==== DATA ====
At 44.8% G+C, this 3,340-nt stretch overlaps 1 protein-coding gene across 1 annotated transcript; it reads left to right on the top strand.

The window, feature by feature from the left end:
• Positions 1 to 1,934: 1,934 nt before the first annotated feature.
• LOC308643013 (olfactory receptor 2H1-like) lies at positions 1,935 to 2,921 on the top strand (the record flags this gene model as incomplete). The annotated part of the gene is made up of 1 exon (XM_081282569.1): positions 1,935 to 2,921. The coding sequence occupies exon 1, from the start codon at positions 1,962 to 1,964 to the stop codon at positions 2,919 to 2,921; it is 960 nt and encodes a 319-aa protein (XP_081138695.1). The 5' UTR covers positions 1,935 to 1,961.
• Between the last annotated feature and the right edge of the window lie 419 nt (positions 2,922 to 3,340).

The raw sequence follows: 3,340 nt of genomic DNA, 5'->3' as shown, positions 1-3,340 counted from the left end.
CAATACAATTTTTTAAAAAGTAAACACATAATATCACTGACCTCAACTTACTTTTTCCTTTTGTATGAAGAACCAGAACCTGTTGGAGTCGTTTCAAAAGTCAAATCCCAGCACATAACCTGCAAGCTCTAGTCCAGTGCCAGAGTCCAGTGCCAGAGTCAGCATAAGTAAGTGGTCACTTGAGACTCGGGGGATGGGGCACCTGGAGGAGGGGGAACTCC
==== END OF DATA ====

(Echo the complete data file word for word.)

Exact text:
At 44.8% G+C, this 3,340-nt stretch overlaps 1 protein-coding gene across 1 annotated transcript; it reads left to right on the top strand.

The window, feature by feature from the left end:
• Positions 1 to 1,934: 1,934 nt before the first annotated feature.
• LOC308643013 (olfactory receptor 2H1-like) lies at positions 1,935 to 2,921 on the top strand (the record flags this gene model as incomplete). The annotated part of the gene is made up of 1 exon (XM_081282569.1): positions 1,935 to 2,921. The coding sequence occupies exon 1, from the start codon at positions 1,962 to 1,964 to the stop codon at positions 2,919 to 2,921; it is 960 nt and encodes a 319-aa protein (XP_081138695.1). The 5' UTR covers positions 1,935 to 1,961.
• Between the last annotated feature and the right edge of the window lie 419 nt (positions 2,922 to 3,340).

The raw sequence follows: 3,340 nt of genomic DNA, 5'->3' as shown, positions 1-3,340 counted from the left end.
CAATACAATTTTTTAAAAAGTAAACACATAATATCACTGACCTCAACTTACTTTTTCCTTTTGTATGAAGAACCAGAACCTGTTGGAGTCGTTTCAAAAGTCAAATCCCAGCACATAACCTGCAAGCTCTAGTCCAGTGCCAGAGTCCAGTGCCAGAGTCAGCATAAGTAAGTGGTCACTTGAGACTCGGGGGATGGGGCACCTGGAGGAGGGGGAACTCC